Sunday, 6 November 2011

Seeing the sites

This morning we did the conventional touristy bit and drove out of the city through the smog and crazy traffic to visit the Terracotta Army (impressive, but I haven't posted any pictures because there are zillions on the web that all look the same). Unfortunately my most enduring memory of the visit to the Army was the dogs skins for sale at several market stalls on the site - some of the stall holders claimed they were wolf skins (which wouldn't have made it any better), but the larger ones were clearly from German shepherd dogs.
We then went back to Xi'an and visited the Wild Goose Pagoda which is a focal point for Buddhists and was very atmospheric but quite crowded. This lovely elephant statue graced one of the many courtyards.
The drizzly rain cleared and we walked around part of the old city wall, then meandered back to the hotel via narrow streets full of small shops. We bought gifts and I did my best to turn a blind eye to a trussed-up sheep being wheelbarrowed of to some no doubt grisly end.
Our trip ended this evening with a dumpling banquet.

Saturday, 5 November 2011

Farewell to Foping

Today we bid farewell to Sanguanmiao Research Station and walked the 8km back out of the Reserve, taking in the atmosphere of the forest for the last time. We then continued our journey by road back to Xi'an, hot showers and softer beds! Although it's 5th November and the Chinese did invent fireworks, it wasn't their parliament that someone tried to blow up in 1605 so there'll be no celebrations in Xi'an tonight.

Friday, 4 November 2011

A last search for pandas

Today was our last opportunity for panda tracking, and thankfully the rain stopped. The paths were still streams as the rainwater continued to drain off the steep mountain sides. We bushwacked through the wet bamboo (tip - go near the back of the group so the people in front get the worst soaking!) to a beautiful wooded valley where there are resident red and white giant flying squirrels. They are pretty much guaranteed to put in an appearance when the guides bang on the bottom of their nest tree - fortunately there are still so few visitors to Foping that the squirrels don't get disturbed too often.I didn't manage to get any photos 'in flight' (which is impressive because at full stretch these animals are more than a metre across), but we climbed a steep slope to get on a level with the squirrels' home. Here is one showing neither its red and white coat nor its 'flying' abilities.In the meantime the trackers had had no luck with pandas, so we had lunch in the valley and headed home. One last Foping picture of some random moss (actually it did have takin hair caught on the underside, but not visible here).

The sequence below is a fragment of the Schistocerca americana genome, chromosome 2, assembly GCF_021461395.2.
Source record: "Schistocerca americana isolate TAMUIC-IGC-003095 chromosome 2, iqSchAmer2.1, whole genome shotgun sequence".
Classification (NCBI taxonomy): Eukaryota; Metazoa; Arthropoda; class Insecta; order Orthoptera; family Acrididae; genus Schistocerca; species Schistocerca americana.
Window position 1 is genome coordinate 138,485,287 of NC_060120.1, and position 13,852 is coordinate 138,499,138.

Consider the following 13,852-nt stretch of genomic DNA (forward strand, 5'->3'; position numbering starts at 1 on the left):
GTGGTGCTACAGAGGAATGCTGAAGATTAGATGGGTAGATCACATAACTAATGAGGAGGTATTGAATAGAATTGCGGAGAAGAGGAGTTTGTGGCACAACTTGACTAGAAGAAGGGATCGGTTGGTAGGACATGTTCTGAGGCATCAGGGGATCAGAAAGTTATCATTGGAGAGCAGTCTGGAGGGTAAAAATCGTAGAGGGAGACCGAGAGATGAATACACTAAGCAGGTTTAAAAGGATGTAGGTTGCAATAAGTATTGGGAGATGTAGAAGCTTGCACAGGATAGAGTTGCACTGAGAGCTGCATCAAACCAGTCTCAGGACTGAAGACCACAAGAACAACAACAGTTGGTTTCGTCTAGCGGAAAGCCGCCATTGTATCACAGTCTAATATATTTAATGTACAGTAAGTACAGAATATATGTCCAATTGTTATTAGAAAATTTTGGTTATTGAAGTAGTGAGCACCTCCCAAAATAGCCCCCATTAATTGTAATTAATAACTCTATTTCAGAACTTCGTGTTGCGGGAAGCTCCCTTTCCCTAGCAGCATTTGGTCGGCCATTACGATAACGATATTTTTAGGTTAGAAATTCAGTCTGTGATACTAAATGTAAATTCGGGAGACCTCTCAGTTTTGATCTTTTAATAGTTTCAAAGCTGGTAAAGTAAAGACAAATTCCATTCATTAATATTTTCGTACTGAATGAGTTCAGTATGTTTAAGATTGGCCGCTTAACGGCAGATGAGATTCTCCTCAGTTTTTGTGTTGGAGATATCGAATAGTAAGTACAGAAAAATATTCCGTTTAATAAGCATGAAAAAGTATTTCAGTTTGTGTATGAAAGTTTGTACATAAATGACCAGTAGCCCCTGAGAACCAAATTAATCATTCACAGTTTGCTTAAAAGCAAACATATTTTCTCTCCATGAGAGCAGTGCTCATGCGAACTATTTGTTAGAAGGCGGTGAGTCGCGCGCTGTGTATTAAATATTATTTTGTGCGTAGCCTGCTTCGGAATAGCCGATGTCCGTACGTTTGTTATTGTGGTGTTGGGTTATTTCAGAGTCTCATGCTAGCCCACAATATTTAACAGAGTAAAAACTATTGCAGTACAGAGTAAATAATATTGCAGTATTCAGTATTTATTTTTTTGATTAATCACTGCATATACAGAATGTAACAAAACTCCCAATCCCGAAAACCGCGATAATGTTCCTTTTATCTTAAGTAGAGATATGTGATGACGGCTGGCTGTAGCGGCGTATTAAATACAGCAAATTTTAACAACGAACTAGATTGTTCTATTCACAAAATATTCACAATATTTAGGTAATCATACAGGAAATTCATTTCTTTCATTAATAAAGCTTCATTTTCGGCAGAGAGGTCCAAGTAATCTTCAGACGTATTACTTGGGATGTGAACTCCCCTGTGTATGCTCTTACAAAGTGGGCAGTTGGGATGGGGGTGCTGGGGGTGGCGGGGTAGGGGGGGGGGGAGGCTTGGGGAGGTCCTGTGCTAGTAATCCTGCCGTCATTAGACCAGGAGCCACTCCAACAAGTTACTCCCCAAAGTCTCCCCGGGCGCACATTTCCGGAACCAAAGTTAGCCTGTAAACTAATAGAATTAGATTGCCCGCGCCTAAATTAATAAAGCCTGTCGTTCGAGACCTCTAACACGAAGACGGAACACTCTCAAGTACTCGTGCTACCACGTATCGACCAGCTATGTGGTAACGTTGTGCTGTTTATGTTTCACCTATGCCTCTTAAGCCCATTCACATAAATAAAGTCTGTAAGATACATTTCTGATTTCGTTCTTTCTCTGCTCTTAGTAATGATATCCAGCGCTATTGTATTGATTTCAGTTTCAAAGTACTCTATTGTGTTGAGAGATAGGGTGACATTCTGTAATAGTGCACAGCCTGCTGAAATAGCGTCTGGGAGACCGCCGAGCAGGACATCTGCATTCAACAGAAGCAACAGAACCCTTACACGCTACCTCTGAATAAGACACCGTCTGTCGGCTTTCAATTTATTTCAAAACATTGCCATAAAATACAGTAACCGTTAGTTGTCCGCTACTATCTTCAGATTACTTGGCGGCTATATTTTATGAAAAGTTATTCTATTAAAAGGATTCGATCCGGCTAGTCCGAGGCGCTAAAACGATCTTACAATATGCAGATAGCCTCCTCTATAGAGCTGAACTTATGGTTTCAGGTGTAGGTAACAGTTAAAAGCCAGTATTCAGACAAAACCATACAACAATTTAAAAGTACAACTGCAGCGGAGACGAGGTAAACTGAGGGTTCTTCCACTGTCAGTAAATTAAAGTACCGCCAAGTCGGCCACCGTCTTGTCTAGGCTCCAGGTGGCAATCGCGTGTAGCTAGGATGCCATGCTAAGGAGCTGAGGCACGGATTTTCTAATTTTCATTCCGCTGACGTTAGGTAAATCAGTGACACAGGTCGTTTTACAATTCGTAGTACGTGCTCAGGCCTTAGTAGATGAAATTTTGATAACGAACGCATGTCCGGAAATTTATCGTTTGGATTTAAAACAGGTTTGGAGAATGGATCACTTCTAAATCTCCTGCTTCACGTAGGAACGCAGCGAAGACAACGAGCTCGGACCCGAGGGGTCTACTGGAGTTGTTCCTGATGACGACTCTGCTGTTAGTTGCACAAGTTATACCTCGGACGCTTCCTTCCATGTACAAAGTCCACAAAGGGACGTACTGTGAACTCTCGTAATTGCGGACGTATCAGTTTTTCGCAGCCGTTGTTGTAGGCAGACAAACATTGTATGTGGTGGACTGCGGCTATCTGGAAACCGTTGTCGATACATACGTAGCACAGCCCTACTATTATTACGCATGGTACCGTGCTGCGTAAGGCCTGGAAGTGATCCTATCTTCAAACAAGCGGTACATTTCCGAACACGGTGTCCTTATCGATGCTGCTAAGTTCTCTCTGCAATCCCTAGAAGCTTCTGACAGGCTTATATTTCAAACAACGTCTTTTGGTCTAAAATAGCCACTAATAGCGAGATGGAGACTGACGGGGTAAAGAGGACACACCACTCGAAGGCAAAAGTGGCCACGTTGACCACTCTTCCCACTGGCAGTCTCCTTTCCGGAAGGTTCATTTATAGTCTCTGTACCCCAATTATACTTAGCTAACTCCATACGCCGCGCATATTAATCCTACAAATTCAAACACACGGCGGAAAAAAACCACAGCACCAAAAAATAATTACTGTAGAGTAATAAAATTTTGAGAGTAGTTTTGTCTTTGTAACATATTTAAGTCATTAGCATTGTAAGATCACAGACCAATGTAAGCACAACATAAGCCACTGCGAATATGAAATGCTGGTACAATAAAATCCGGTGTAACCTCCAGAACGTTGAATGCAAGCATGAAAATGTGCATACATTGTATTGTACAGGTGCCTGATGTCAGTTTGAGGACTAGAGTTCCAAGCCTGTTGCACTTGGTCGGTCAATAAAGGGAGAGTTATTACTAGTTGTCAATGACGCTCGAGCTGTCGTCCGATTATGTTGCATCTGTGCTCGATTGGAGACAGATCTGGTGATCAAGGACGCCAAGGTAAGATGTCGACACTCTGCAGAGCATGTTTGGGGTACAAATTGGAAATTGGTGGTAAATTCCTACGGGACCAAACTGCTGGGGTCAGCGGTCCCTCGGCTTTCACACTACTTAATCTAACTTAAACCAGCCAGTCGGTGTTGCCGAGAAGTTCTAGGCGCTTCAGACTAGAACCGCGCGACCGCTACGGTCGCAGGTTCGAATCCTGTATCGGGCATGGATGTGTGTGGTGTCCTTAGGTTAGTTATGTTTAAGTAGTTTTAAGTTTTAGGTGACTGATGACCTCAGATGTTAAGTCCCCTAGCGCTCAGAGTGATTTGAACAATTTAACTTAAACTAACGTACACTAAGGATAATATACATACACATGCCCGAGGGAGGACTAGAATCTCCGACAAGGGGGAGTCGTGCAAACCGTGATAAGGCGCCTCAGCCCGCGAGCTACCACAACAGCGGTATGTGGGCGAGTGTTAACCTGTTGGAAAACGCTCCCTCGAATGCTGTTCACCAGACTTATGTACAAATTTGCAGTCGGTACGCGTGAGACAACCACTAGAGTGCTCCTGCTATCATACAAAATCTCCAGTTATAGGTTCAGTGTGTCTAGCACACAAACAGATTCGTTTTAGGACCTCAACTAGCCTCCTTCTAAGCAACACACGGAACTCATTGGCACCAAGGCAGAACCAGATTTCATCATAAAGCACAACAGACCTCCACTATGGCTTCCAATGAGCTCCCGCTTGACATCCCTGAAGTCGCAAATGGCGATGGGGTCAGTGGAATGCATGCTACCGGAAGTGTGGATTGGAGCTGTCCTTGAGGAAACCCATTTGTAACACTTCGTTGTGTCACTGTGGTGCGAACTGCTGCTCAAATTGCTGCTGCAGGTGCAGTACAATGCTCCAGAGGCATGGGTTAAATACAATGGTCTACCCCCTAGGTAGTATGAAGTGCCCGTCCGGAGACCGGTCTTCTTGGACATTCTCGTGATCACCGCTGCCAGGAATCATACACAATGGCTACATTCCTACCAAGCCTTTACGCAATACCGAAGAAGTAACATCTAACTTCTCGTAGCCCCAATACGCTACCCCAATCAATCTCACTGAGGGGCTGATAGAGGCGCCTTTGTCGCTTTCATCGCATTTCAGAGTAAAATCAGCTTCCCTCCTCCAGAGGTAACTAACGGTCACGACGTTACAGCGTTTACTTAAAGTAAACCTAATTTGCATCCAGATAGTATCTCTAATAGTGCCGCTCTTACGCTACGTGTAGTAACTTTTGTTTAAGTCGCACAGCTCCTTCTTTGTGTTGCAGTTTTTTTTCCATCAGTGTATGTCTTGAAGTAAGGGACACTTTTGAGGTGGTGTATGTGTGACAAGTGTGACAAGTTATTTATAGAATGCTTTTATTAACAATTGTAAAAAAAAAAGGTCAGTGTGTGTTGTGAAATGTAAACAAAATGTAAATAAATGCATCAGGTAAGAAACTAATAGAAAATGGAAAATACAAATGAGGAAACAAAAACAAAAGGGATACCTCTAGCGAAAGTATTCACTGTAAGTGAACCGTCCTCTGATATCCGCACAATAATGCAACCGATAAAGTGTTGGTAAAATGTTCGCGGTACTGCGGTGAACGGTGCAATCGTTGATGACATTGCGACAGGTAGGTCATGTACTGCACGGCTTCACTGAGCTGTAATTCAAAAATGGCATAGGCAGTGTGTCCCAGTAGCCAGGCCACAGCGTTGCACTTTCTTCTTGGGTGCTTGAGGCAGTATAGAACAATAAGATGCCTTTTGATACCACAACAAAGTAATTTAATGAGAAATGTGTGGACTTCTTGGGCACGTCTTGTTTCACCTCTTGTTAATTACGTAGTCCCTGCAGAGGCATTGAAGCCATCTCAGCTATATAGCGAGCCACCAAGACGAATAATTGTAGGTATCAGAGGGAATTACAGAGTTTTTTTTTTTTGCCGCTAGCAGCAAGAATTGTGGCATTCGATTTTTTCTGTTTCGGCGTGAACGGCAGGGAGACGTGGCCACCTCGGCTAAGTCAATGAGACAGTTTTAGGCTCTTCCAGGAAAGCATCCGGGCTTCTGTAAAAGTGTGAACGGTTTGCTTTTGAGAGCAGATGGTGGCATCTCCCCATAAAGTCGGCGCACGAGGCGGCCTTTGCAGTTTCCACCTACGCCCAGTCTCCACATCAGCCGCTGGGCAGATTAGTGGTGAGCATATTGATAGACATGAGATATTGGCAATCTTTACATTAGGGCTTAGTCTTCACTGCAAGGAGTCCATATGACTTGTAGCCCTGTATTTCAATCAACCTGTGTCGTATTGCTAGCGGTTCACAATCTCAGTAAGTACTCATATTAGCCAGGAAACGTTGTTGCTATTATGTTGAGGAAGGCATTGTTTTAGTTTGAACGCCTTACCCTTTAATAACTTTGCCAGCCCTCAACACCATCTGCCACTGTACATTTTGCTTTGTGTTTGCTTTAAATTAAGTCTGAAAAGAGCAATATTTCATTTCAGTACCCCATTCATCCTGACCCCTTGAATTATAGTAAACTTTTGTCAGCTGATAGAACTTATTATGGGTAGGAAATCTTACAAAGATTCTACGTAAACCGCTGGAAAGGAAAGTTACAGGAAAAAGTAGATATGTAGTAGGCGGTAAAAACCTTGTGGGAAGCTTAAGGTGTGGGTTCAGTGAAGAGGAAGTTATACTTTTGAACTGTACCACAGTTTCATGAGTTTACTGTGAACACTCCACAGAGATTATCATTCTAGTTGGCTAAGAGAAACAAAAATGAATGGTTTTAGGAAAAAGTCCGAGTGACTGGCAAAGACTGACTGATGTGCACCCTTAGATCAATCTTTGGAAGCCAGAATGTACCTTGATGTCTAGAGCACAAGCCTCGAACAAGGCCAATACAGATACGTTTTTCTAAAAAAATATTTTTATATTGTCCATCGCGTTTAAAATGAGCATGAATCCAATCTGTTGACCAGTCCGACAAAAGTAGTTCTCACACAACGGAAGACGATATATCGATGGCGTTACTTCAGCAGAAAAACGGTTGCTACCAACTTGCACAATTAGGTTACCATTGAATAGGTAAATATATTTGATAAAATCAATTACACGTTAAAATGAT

Thursday, 3 November 2011

Will we get out of the forest?!

By this morning the rain was absolutely torrential. Definitely no tracking today, in fact the river was now so swollen I was starting to wonder how much of the path through the forest was still intact and whether we would be able to get out! By this afternoon we were getting cabin fever stuck at the Research Station, so headed out in ones and twos for a walk in the rain, which eased off a little. The paths had turned into streams, but I did have a brief encounter with a rock squirrel on the way back to base.

Wednesday, 2 November 2011

The river swells

After a night of continuous rain which was getting heavier by the hour, the panda trackers didn't go out today. After waiting all morning to see if the weather improved (it didn't!) we attempted a walk in the afternoon towards the golden takin area. The rain got worse and the river was swollen - where we had walked across the exposed rocks two days earlier these had disappeared and there was now nowhere to negotiate the river safely.

Tuesday, 1 November 2011

More mist, rain, fungi & leaves

The mist and rain persisted today. We did attempt panda tracking, but the rain got heavier and the trackers went home early, soaked from walking through the wet bamboo.
The forest was still picturesque even in the rain, so I went for a longish walk and took some more pictures of leaves, fungi and anything that didn't move and looked vaguely photogenic!

Monday, 31 October 2011

The mists descend

There was only light rain at the Research Station this morning, but it was misty higher up the mountains and this apparently means that the trackers don't go out in case they unintentionally get too close to a panda and disturb it. The rain stopped and we waited for the mist to clear but it didn't, so eventually we went for a general walk in the forest. I enjoyed photographing the leaves and fungi - which looked lovely in the clear light after the rain - and a spider's web 'decorated' with dew.

Sunday, 30 October 2011

Takin tracking

This morning, with our guides feeling rather confident about panda sightings, we headed off in another direction in search of golden takins. We saw lots of signs, but no animals. Early clouds burned off and it was warm and sunny - with hindsight, perfect weather for panda-tracking:-/

Saturday, 29 October 2011

Panda tracking day 2 - pandas but no photos:-(

Today it was another crisp sunny morning, and I decided to head out on my own before breakfast. I didn't spot any mammals but the autumnal scenery looked fantastic in the early sunlight.